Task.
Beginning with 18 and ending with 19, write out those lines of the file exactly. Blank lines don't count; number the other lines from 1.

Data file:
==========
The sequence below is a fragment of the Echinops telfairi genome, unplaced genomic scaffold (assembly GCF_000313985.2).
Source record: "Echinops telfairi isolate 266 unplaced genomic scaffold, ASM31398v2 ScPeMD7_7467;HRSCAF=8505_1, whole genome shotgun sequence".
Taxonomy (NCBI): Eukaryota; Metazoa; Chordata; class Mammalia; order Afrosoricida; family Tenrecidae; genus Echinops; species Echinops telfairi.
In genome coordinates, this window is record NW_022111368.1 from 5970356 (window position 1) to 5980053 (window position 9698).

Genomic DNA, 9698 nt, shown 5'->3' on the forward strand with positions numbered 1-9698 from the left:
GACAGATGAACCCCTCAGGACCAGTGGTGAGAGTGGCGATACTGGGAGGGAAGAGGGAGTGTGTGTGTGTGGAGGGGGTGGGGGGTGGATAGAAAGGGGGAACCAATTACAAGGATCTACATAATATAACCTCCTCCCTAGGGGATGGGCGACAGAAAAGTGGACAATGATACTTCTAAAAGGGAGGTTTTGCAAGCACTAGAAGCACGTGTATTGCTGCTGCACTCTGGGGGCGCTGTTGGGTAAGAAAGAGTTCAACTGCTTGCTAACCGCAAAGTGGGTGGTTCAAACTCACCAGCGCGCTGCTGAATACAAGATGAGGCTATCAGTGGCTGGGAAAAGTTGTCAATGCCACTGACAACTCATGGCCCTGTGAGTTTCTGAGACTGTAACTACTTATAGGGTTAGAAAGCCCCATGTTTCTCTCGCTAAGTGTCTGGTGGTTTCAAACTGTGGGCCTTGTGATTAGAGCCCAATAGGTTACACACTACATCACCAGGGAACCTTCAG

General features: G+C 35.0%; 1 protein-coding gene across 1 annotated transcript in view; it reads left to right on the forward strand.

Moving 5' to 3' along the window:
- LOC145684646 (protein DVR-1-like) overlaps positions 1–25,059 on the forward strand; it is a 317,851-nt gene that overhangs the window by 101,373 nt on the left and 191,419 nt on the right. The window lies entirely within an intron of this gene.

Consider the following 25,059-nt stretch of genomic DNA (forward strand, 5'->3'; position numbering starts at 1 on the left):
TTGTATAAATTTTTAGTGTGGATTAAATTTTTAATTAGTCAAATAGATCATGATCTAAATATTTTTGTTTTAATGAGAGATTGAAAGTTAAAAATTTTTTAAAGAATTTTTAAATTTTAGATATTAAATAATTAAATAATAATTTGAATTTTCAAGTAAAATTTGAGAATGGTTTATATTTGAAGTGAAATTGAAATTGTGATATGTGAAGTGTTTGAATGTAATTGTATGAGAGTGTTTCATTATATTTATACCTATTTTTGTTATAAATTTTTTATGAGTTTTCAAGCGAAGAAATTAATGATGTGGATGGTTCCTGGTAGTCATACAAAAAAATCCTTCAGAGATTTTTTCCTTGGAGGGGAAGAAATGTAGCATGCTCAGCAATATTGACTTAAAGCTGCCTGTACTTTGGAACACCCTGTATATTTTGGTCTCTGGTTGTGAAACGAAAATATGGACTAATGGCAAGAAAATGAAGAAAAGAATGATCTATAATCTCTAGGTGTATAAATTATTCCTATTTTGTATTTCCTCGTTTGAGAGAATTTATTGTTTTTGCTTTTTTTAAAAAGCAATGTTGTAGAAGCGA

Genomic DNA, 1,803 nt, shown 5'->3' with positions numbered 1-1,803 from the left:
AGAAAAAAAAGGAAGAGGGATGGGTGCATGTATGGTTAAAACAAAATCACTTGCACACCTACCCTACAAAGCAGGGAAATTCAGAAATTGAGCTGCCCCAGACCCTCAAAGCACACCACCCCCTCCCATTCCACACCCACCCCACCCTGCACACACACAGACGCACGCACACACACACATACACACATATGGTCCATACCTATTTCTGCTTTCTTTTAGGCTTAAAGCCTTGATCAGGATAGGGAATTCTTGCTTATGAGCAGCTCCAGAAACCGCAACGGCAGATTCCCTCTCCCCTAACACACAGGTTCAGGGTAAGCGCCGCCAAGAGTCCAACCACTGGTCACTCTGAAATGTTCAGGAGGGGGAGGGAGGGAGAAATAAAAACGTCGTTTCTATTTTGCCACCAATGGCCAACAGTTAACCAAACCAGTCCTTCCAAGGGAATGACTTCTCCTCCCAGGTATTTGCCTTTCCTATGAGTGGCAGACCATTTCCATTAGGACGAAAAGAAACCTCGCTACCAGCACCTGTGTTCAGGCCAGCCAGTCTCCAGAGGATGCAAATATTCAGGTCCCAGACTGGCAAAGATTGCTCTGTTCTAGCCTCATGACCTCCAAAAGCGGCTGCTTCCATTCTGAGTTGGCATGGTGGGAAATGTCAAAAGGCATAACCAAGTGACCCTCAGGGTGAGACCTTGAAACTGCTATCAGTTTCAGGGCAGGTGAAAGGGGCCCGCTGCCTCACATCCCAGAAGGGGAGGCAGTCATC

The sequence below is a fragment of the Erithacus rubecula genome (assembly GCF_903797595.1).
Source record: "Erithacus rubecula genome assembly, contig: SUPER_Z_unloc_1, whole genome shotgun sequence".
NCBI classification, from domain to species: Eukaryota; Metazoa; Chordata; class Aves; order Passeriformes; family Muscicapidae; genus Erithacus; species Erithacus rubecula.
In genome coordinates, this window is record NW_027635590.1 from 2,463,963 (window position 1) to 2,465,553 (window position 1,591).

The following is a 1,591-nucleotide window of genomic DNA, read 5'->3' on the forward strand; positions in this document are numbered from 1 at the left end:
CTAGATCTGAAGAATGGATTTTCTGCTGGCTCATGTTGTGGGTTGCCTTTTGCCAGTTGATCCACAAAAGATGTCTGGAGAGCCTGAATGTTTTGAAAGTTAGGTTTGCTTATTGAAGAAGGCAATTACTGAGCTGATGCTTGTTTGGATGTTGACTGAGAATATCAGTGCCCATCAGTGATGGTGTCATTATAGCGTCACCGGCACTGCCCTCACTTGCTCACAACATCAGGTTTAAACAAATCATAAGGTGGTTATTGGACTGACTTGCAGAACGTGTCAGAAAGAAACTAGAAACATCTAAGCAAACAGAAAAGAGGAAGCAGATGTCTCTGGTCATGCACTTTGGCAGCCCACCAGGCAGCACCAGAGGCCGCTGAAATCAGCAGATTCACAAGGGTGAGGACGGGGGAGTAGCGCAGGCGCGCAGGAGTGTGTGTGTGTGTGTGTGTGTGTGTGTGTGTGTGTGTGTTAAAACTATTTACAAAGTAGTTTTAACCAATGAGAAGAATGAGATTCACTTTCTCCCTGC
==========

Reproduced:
The following is a 1,591-nucleotide window of genomic DNA, read 5'->3' on the forward strand; positions in this document are numbered from 1 at the left end:
CTAGATCTGAAGAATGGATTTTCTGCTGGCTCATGTTGTGGGTTGCCTTTTGCCAGTTGATCCACAAAAGATGTCTGGAGAGCCTGAATGTTTTGAAAGTTAGGTTTGCTTATTGAAGAAGGCAATTACTGAGCTGATGCTTGTTTGGATGTTGACTGAGAATATCAGTGCCCATCAGTGATGGTGTCATTATAGCGTCACCGGCACTGCCCTCACTTGCTCACAACATCAGGTTTAAACAAATCATAAGGTGGTTATTGGACTGACTTGCAGAACGTGTCAGAAAGAAACTAGAAACATCTAAGCAAACAGAAAAGAGGAAGCAGATGTCTCTGGTCATGCACTTTGGCAGCCCACCAGGCAGCACCAGAGGCCGCTGAAATCAGCAGATTCACAAGGGTGAGGACGGGGGAGTAGCGCAGGCGCGCAGGAGTGTGTGTGTGTGTGTGTGTGTGTGTGTGTGTGTGTGTGTTAAAACTATTTACAAAGTAGTTTTAACCAATGAGAAGAATGAGATTCACTTTCTCCCTGC